# Lec6 - Quantitative observations Things get a little bit...

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Quantitative observations Things get a little bit more complicated when we move from dichotomous variables to quantitative variables Dichotomous Quantitative p p μ y σ s ˆ Question : “how close to μ is Y likely to be?” where Y is a random variable representing the sample mean. To answer this question we consider the sampling distribution of Y .

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Population Sample 1 Sample 2 Sample 3 Y Y Y Population distribution Sampling distribution Sampling Population Y Y Y Y Y Y Y Y Y Y Y Y Y μ Y σ Y
σ Y = n = 120 4 = 120 2 = 60 Example Sampling common bean ( Phaseolus vulgaris ) seeds. The weights follow a normal distribution with mean μ = 500 mg and standard deviation = 120 mg. A. 480 mg B. 120 mg C. 60 mg D. 30 mg ? 2. have mean Y = = 500 mg 3. have standard deviation Y = ? Suppose we choose four seeds at random, weigh them, and then calculate the mean of the four weights. The distribution of outcomes for this sampling process will: 1. be normal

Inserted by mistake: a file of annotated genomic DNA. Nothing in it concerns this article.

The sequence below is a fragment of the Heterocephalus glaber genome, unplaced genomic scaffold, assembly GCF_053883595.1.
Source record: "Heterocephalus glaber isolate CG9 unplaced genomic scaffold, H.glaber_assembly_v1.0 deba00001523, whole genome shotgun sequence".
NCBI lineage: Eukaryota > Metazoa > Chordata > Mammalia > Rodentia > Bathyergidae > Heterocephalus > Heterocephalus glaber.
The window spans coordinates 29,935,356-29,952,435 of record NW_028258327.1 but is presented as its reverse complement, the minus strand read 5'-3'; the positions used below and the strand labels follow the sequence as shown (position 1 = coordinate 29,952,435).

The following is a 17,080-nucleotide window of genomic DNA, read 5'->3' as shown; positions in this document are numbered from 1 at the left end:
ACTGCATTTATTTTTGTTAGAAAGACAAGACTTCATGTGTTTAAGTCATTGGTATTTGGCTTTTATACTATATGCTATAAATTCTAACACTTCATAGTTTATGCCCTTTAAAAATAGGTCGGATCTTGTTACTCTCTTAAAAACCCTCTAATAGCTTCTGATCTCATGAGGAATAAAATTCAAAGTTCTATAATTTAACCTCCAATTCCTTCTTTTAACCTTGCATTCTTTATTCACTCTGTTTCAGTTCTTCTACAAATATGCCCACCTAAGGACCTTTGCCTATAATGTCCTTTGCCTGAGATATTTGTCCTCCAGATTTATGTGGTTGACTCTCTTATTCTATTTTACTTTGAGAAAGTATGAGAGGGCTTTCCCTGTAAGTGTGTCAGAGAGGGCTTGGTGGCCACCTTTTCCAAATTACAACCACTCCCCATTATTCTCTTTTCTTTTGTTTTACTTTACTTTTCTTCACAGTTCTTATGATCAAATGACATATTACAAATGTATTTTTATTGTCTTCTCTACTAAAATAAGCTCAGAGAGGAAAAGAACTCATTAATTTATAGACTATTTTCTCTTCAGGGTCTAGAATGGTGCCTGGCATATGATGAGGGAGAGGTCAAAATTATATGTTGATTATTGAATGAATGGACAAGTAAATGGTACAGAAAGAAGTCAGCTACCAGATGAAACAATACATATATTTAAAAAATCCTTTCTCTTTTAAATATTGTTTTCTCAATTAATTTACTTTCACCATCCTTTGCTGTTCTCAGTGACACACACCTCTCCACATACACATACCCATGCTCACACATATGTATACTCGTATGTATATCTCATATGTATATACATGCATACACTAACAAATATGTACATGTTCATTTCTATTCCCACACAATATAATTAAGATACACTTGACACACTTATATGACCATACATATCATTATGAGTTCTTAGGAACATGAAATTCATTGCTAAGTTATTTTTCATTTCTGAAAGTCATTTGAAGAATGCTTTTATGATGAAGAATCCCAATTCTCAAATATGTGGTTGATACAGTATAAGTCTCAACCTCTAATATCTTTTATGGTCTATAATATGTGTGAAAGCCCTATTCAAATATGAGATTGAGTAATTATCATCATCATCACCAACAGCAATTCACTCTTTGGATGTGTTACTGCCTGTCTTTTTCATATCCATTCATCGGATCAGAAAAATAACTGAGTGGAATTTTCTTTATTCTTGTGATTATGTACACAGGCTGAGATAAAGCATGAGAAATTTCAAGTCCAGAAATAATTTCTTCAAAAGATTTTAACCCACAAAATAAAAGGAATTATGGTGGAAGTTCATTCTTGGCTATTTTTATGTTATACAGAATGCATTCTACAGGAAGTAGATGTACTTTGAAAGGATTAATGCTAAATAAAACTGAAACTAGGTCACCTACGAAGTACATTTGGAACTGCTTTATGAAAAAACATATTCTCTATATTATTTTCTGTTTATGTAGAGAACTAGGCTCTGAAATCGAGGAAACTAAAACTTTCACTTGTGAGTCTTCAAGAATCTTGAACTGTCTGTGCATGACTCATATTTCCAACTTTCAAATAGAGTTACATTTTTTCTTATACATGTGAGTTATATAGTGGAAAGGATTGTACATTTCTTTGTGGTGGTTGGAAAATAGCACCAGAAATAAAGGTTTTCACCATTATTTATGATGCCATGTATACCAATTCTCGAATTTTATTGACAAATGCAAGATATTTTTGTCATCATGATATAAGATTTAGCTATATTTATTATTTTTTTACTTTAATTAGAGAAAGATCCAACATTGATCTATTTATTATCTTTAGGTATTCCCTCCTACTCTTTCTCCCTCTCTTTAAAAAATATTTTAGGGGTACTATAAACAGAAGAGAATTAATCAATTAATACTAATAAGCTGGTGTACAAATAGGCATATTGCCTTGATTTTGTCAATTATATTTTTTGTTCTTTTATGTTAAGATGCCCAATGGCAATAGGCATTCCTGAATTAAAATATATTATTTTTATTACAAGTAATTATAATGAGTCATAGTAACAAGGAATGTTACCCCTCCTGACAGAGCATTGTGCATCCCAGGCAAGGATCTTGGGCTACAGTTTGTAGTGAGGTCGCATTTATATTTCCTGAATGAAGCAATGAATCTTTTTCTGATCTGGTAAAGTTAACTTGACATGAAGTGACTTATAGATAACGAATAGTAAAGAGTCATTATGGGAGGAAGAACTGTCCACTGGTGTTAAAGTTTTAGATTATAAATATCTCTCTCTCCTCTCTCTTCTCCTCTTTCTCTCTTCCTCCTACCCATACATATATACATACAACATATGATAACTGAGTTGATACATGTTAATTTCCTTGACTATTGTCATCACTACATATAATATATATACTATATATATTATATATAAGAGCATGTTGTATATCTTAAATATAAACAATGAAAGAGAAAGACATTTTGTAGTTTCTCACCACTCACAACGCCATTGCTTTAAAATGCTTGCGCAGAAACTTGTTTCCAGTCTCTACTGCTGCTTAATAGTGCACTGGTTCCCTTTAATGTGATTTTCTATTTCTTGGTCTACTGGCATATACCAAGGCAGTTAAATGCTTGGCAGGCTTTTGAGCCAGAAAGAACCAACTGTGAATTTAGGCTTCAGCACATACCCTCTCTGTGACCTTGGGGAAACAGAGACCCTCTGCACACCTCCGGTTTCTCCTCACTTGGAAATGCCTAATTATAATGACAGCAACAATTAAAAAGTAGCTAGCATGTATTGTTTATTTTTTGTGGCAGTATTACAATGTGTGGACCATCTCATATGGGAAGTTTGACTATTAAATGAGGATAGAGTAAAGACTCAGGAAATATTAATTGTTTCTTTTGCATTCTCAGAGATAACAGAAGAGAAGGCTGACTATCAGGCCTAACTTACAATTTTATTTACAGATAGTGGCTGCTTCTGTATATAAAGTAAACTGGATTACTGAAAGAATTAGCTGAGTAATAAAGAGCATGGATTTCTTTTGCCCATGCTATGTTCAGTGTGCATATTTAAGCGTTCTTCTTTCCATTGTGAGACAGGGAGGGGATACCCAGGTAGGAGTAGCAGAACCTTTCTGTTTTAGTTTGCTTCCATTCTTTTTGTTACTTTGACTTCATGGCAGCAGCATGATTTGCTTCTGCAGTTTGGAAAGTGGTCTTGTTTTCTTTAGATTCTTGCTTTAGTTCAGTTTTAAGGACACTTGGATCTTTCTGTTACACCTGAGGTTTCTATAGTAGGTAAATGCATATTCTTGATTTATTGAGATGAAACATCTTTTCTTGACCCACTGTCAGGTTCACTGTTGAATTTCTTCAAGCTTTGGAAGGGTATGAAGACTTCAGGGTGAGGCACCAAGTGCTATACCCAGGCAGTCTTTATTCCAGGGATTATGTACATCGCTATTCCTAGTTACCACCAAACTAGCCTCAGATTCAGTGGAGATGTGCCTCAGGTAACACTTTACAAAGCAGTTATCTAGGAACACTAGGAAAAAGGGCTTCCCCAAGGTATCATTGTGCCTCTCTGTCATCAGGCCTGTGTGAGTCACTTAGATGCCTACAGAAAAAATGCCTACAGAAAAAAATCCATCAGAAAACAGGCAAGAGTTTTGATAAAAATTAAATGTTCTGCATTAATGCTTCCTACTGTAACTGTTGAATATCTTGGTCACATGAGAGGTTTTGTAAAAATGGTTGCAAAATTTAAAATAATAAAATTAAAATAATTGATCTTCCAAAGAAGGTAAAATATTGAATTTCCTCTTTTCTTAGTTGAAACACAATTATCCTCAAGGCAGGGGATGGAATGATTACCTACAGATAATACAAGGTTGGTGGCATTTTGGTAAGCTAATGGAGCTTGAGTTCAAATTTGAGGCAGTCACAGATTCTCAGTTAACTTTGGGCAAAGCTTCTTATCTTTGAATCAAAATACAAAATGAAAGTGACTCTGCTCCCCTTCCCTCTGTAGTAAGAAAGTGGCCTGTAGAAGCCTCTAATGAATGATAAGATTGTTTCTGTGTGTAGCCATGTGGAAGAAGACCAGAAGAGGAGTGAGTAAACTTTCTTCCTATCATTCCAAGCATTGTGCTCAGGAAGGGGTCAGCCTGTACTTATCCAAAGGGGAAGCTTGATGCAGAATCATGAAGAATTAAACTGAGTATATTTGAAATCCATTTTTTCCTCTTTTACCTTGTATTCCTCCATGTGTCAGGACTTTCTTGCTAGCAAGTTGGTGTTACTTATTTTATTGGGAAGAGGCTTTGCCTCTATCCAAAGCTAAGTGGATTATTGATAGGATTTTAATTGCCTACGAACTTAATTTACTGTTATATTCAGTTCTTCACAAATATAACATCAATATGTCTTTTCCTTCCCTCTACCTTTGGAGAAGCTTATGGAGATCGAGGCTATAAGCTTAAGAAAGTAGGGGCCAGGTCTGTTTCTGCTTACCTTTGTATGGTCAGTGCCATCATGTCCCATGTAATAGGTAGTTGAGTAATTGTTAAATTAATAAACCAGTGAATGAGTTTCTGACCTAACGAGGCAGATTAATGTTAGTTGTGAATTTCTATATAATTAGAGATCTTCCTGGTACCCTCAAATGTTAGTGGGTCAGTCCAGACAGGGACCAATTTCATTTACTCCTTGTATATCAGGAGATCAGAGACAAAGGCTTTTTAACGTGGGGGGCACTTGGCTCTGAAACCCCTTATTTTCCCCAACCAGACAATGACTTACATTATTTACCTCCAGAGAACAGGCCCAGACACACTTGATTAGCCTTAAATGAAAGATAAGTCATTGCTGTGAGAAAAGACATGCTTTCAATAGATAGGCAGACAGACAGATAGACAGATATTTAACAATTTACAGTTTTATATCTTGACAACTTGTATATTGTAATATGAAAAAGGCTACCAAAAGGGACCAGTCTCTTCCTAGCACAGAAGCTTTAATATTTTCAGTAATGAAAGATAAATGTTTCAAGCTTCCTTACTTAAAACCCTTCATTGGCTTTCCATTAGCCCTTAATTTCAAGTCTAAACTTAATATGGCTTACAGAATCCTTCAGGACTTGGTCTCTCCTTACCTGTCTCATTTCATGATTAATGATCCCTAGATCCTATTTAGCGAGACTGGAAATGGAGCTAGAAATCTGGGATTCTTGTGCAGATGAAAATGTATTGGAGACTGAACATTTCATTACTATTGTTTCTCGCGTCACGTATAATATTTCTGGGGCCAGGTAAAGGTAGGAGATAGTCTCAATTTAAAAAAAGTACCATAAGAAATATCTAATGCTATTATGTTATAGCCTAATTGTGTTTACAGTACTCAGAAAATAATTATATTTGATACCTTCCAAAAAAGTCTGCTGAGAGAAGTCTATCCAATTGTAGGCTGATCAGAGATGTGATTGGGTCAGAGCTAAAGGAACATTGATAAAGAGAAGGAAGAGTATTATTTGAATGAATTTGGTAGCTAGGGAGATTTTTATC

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Example Sampling common bean ( Phaseolus vulgaris ) seeds. The weights follow a normal distribution with mean μ = 500 mg and standard deviation σ = 120 mg. 2. have mean Y = = 500 mg 3. have standard deviation Y = 60 mg Suppose we choose four seeds at random, weigh them, and then calculate the mean of the four weights.
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## This note was uploaded on 11/04/2009 for the course BIO 50935 taught by Professor Bryant during the Fall '09 term at University of Texas.

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Lec6 - Quantitative observations Things get a little bit...

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